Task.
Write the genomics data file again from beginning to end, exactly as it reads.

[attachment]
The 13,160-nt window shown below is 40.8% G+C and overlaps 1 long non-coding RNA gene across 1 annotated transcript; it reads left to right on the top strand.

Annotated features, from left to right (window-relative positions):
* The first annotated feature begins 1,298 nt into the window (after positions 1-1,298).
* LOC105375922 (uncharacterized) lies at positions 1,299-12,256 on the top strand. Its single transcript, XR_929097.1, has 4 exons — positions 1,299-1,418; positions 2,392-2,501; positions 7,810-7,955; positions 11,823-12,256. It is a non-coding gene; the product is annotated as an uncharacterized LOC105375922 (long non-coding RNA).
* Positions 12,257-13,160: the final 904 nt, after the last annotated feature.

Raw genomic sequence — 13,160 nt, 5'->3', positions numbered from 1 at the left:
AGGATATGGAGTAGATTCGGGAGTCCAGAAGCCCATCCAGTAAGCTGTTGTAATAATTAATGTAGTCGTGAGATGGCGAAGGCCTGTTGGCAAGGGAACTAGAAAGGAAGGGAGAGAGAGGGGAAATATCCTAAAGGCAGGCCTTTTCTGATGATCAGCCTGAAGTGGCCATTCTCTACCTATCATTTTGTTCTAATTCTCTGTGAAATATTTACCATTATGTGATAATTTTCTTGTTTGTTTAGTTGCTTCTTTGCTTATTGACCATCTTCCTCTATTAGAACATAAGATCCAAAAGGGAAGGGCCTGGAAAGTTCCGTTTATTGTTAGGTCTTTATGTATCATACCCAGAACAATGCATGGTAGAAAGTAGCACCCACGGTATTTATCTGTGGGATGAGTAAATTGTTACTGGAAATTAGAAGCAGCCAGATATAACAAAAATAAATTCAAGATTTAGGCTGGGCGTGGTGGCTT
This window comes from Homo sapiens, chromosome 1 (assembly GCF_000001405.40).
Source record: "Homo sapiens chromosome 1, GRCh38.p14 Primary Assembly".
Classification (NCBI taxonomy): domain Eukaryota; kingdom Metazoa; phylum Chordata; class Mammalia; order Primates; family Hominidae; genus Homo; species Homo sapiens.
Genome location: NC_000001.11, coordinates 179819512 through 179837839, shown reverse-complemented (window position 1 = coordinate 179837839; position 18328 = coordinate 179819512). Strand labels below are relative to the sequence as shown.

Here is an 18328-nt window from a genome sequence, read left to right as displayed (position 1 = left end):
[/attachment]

The 13,160-nt window shown below is 40.8% G+C and overlaps 1 long non-coding RNA gene across 1 annotated transcript; it reads left to right on the top strand.

Annotated features, from left to right (window-relative positions):
* The first annotated feature begins 1,298 nt into the window (after positions 1-1,298).
* LOC105375922 (uncharacterized) lies at positions 1,299-12,256 on the top strand. Its single transcript, XR_929097.1, has 4 exons — positions 1,299-1,418; positions 2,392-2,501; positions 7,810-7,955; positions 11,823-12,256. It is a non-coding gene; the product is annotated as an uncharacterized LOC105375922 (long non-coding RNA).
* Positions 12,257-13,160: the final 904 nt, after the last annotated feature.

Raw genomic sequence — 13,160 nt, 5'->3', positions numbered from 1 at the left:
AGGATATGGAGTAGATTCGGGAGTCCAGAAGCCCATCCAGTAAGCTGTTGTAATAATTAATGTAGTCGTGAGATGGCGAAGGCCTGTTGGCAAGGGAACTAGAAAGGAAGGGAGAGAGAGGGGAAATATCCTAAAGGCAGGCCTTTTCTGATGATCAGCCTGAAGTGGCCATTCTCTACCTATCATTTTGTTCTAATTCTCTGTGAAATATTTACCATTATGTGATAATTTTCTTGTTTGTTTAGTTGCTTCTTTGCTTATTGACCATCTTCCTCTATTAGAACATAAGATCCAAAAGGGAAGGGCCTGGAAAGTTCCGTTTATTGTTAGGTCTTTATGTATCATACCCAGAACAATGCATGGTAGAAAGTAGCACCCACGGTATTTATCTGTGGGATGAGTAAATTGTTACTGGAAATTAGAAGCAGCCAGATATAACAAAAATAAATTCAAGATTTAGGCTGGGCGTGGTGGCTT
This window comes from Homo sapiens, chromosome 1 (assembly GCF_000001405.40).
Source record: "Homo sapiens chromosome 1, GRCh38.p14 Primary Assembly".
Classification (NCBI taxonomy): domain Eukaryota; kingdom Metazoa; phylum Chordata; class Mammalia; order Primates; family Hominidae; genus Homo; species Homo sapiens.
Genome location: NC_000001.11, coordinates 179819512 through 179837839, shown reverse-complemented (window position 1 = coordinate 179837839; position 18328 = coordinate 179819512). Strand labels below are relative to the sequence as shown.

Here is an 18328-nt window from a genome sequence, read left to right as displayed (position 1 = left end):